First mention of “Missoula” isn’t in the Montana Post but the Washington Standard of Olympia. The Dec. 15, 1860, issue rehashed recent activity of the Washington Territorial Legislature.
An item from the Dec. 8 session noted, “Mr. Simms introduced a bill to organize the county of Missoula out of that portion of Spokane county in Bitter Root and St. Mary’s Valley.”
The bill quickly passed. Alas, the Standard provided no details on why John A. Simms of Walla Walla chose the name “Missoula.” A petition signed by the scattering of people living in western Montana, and as many from the Mullan Road construction crew who were just passing through, had suggested “Bitter Root.”
Later references in the Washington Standard reveal that the territorial legislators in January 1863 separately authorized C.P. Higgins and Francis Worden to build bridges in Missoula County. (It was probably no coincidence that both Higgins and Worden were members of the first Montana Territorial Legislature).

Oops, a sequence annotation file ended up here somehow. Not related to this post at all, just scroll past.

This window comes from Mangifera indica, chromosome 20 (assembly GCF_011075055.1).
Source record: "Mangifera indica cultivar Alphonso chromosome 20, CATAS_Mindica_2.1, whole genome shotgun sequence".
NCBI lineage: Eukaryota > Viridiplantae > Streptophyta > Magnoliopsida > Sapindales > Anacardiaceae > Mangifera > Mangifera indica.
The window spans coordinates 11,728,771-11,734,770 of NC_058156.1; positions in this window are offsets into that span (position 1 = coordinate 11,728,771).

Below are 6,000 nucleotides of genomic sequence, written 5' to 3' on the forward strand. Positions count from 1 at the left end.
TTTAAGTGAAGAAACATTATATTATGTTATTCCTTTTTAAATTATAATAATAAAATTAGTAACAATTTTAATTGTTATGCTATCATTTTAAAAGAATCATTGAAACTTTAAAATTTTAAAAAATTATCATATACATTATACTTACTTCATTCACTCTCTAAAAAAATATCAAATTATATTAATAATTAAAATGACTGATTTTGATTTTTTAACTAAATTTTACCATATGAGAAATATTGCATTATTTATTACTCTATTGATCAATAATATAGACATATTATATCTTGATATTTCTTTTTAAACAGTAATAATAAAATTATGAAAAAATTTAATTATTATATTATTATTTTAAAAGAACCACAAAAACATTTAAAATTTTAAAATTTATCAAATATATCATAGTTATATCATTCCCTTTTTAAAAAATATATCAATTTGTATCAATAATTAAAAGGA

The Montana Post’s initial reference to Missoula County, M.T., was in its fifth issue on Sept. 24, 1864. It showed how low the county ranked in the pecking order in those early years. Of the 20 people called to Virginia City to nominate a candidate for territorial delegate to Congress, seven were from Madison County and seven more from Beaverhead and Jefferson counties. Missoula County would send but one.
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Billy Hamilton arrived in this valley too early to make the pages of the Post. He saw the convergence of Indian trails here in 1858 and set up a trading post just west of the mouth of Rattlesnake Creek.
It didn’t last, but Hamilton operated long enough to sell liquor to workers digging a ditch from the creek to the sawmill downstream that would become a foundation of Missoula Mills.
A shift of population and commerce from the village of Hell Gate, founded in 1860, into Missoula began taking place in late 1864. Missoula Mills wasn’t referred to as such in Chronicling America newspapers until June 23, 1866.
Then, twice on Page 2 of the Montana Post, the new town is mentioned, in both cases having to do with the U.S. Postal Service. A.J. Oliver & Co. had received a contract to deliver mail from Virginia City to “Missoula Mills, Hellgate.”
Postmasters had been appointed for Jefferson Bridge, Cottonwood (Deer Lodge City), Gold Creek, Blackfoot City and Missoula Mills. In the latter case, the new postmaster was our old friend Charlie Schafft.